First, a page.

Ultrabooks – Intel created the “ultrabook” as a marketing term for thin, light and powerful laptop computers. They’re essentially the Windows versions of Apple’s MacBook Air. PC makers have embraced the term enthusiastically. As a result, there were scores of ultrabook models on display at the show.
Two that stood out were the Lenovo Yoga, which has a touch-sensitive screen that bends backward to fold over completely, turning the device into a large tablet. It will launch with the new Windows 8 operating system later this year. The HP Envy 14 is a more conventional luxury model, and goes on sale Feb. 8, but has two details that set it apart: a sensor for Near-Field Communications Chips (which means you can transfer information from a similarly equipped phone by tapping it to the PC) and an audio chip that can communicate with some headphones to provide much better audio quality than Bluetooth. The Envy 14 will cost $1,400.
Bob O’Donnell, an analyst with research firm IDC, believes ultrabooks are “not a fad.” “We absolutely see ultrabooks as being the future of notebooks,” he said. However, O’Donnell thinks ultrabooks will really take off once they are priced at about $800, closer to the price of regular laptops.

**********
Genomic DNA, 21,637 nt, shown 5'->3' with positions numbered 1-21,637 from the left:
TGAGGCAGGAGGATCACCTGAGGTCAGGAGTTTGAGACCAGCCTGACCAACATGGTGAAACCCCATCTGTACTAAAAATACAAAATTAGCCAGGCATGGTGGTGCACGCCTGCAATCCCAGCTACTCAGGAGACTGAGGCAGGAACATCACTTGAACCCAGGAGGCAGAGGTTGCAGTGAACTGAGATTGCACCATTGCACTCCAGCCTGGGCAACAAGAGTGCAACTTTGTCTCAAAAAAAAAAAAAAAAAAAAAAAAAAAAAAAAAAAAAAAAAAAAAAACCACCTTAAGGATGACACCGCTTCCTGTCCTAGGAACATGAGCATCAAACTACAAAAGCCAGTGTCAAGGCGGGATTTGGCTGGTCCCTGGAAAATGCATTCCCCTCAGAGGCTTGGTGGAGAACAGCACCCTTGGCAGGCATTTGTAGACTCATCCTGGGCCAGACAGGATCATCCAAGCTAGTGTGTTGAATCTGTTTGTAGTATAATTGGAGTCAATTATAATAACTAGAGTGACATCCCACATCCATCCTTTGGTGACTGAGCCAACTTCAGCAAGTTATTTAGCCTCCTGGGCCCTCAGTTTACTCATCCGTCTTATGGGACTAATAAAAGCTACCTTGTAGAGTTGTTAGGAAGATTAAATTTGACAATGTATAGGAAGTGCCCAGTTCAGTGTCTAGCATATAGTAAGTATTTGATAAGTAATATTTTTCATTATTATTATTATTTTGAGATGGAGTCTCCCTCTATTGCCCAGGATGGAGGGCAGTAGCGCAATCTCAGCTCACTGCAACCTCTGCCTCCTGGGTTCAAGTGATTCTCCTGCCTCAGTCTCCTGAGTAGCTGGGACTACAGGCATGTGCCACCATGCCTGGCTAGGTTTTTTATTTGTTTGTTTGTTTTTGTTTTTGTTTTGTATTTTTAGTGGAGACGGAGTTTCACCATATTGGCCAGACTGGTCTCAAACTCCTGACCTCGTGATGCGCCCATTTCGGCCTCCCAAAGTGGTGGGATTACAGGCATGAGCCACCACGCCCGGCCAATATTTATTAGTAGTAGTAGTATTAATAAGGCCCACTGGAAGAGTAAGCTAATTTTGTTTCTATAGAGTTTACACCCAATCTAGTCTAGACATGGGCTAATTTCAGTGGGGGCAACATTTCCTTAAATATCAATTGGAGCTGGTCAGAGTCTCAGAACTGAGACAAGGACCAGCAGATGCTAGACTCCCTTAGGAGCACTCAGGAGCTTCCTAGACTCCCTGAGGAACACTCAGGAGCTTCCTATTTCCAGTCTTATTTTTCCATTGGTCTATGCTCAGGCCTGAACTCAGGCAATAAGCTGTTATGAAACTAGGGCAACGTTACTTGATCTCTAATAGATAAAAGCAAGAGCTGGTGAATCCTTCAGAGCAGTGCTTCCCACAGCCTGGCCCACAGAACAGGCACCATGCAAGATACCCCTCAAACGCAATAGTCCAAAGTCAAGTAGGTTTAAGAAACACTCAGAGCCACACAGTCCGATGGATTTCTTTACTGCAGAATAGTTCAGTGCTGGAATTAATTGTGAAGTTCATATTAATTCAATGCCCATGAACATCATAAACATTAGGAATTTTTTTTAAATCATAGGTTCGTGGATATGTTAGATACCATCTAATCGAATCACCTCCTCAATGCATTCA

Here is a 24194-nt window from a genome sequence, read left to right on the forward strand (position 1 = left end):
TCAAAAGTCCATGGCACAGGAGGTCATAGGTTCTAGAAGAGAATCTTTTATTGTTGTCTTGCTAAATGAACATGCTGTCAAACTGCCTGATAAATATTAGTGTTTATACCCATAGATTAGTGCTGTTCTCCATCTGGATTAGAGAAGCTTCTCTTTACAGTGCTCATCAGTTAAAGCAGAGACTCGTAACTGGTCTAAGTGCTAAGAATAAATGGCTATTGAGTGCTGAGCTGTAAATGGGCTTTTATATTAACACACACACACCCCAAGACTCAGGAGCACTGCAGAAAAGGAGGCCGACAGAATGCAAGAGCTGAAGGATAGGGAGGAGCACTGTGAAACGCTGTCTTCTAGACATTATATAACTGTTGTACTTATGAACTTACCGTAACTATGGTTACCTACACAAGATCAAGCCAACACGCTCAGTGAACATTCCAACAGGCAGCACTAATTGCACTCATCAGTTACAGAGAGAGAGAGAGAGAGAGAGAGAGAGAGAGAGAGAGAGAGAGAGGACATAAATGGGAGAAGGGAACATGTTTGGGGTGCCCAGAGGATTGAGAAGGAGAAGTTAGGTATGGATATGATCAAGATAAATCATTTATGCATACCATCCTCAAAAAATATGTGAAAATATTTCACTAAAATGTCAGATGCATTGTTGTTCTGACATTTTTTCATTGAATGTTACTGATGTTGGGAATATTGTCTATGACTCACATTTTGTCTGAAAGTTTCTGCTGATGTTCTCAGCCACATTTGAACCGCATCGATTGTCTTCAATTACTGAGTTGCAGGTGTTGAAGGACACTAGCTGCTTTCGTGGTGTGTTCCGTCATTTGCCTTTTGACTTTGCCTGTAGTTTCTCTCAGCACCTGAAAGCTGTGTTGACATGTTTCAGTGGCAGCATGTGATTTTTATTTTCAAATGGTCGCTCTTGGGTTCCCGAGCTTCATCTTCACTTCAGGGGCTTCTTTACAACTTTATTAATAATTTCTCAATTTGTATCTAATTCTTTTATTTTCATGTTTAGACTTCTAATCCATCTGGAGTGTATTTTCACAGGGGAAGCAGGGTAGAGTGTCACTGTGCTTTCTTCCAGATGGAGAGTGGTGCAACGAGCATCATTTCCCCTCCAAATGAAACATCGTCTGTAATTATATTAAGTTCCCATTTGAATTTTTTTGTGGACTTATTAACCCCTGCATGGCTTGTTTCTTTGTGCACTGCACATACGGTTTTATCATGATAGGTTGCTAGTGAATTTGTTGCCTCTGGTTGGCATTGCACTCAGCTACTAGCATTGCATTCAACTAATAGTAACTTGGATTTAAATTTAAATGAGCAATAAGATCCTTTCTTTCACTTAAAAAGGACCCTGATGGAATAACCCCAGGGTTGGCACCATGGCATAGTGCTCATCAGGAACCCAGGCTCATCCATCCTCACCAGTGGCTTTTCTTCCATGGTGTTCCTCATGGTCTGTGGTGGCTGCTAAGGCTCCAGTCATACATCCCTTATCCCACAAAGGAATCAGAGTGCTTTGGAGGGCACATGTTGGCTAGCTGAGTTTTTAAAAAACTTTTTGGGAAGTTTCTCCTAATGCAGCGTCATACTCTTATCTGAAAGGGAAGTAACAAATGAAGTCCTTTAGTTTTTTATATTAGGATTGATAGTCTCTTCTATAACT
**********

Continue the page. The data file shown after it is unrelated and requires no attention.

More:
Canon G1 X – The Japanese camera maker revealed a compact camera that pushes into professional camera territory. Its G line of relatively large compact cameras has been popular among enthusiasts, and the G1 X extends the range by including an image sensor that’s more than six times larger than other models in the range. Sensor size is the most important factor for a camera’s image quality, far more than the number of megapixels – 14, for the G1 X. It’s the first camera to use a sensor of this type, which is only 20 percent smaller than the “APS-C” sensors used in single-lens reflex cameras, or SLRs (though some luxury compacts from other manufacturers use APS-C sensors).
The G1 X will have a 4x zoom lens that retracts into the metal body, and will sell for $800.<< previous 1 2 3
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